The Biology of the Receptor for Advanced Glycation End Products (RAGE) in Cancer
Kadasah, Sultan Ftayes Saeed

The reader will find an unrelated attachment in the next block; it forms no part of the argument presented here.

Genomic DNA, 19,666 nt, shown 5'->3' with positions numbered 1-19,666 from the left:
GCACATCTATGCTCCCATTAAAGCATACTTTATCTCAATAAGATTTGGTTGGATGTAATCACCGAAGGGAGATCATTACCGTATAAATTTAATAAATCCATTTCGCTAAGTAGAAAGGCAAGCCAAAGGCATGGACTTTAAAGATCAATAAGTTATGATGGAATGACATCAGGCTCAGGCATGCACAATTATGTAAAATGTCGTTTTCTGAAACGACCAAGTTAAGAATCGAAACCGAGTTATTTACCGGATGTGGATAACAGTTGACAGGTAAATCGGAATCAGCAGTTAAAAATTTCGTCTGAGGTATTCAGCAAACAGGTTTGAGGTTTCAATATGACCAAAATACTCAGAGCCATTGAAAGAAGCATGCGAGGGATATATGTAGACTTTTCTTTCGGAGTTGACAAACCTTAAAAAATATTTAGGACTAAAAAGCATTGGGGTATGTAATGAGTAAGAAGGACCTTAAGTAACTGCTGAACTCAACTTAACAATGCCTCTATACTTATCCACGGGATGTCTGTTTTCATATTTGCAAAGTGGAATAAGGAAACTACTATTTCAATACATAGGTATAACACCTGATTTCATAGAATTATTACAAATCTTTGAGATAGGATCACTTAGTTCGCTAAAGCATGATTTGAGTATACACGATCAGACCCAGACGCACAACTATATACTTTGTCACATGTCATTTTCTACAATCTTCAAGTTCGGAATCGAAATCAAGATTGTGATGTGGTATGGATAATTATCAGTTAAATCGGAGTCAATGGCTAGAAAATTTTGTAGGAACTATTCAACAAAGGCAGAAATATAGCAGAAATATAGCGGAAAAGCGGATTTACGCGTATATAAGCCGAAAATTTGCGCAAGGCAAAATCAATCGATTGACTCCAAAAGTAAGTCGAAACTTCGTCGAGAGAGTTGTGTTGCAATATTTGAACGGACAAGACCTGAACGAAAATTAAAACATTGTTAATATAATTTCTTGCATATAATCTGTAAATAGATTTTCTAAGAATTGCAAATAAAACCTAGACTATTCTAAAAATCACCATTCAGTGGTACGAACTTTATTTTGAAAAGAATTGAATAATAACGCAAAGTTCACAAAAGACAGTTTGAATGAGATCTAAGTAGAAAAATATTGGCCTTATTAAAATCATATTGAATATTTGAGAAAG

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Overexpression of the Receptor for Advanced Glycation End Products (RAGE) has been implicated in multiple diseases, including several types of cancer. In different types of cancer, RAGE has been shown to promote cell survival by either autophagy or activation of the transcription factor NF-κB. Based on what is known about RAGE, we hypothesized that the RAGE/ligand interaction at the cell surface promotes pancreatic cancer and melanoma cell survival by both pathways, autophagy and NF-κB activation. To study the role of RAGE in pancreatic cancer resistance to chemotherapy, BxPC-3, MIA PaCa-2, PANC-1, and RAGE overexpressing PANC-1 FLR2 cell-lines were used. A significant decrease in cell viability was observed upon gemcitabine treatment with further significant reduction in cell viability upon combination of gemcitabine with the RAGE inhibitor IgG 2A11. In our studies we showed that RAGE plays a central role in pancreatic cancer cell resistance to gemcitabine by increasing autophagy. To test the importance of RAGE localization in mediating drug resistance, three melanoma cell-lines (WM115, WM266, and SK-MEL2) with their daughters, RAGE overexpressing cells (WM115-RAGE, WM266-RAGE, and SK-MEL2-RAGE) were used. Wild type cell-lines only expressed RAGE intracellularly while RAGE overexpressing cells expressed RAGE both at the cell surface and inside cells. We show in this study that only the cell surface RAGE is involved in melanoma resistance to dacarbazine. We next tested the effects of RAGE/RAGE ligand interaction at the cell surface in pancreatic tumor growth. We used two carcinoma cell-lines, PANC-1 and MIA PaCa-2, for this purpose. Both cell-lines were transiently transfected with a NF-κB/Luciferase reporter plasmid to test the effects of the interaction between RAGE and its ligands on the activation of the NF-κB signaling pathway. We observed higher NF-κB activity upon treatment with RAGE ligands (AGE, S100P, and S100A8/A9) compared to non-treated cells. Higher activity of NF-κB was coupled with a higher expression of cyclin D1 and lower expression of p53, NF-κB target genes.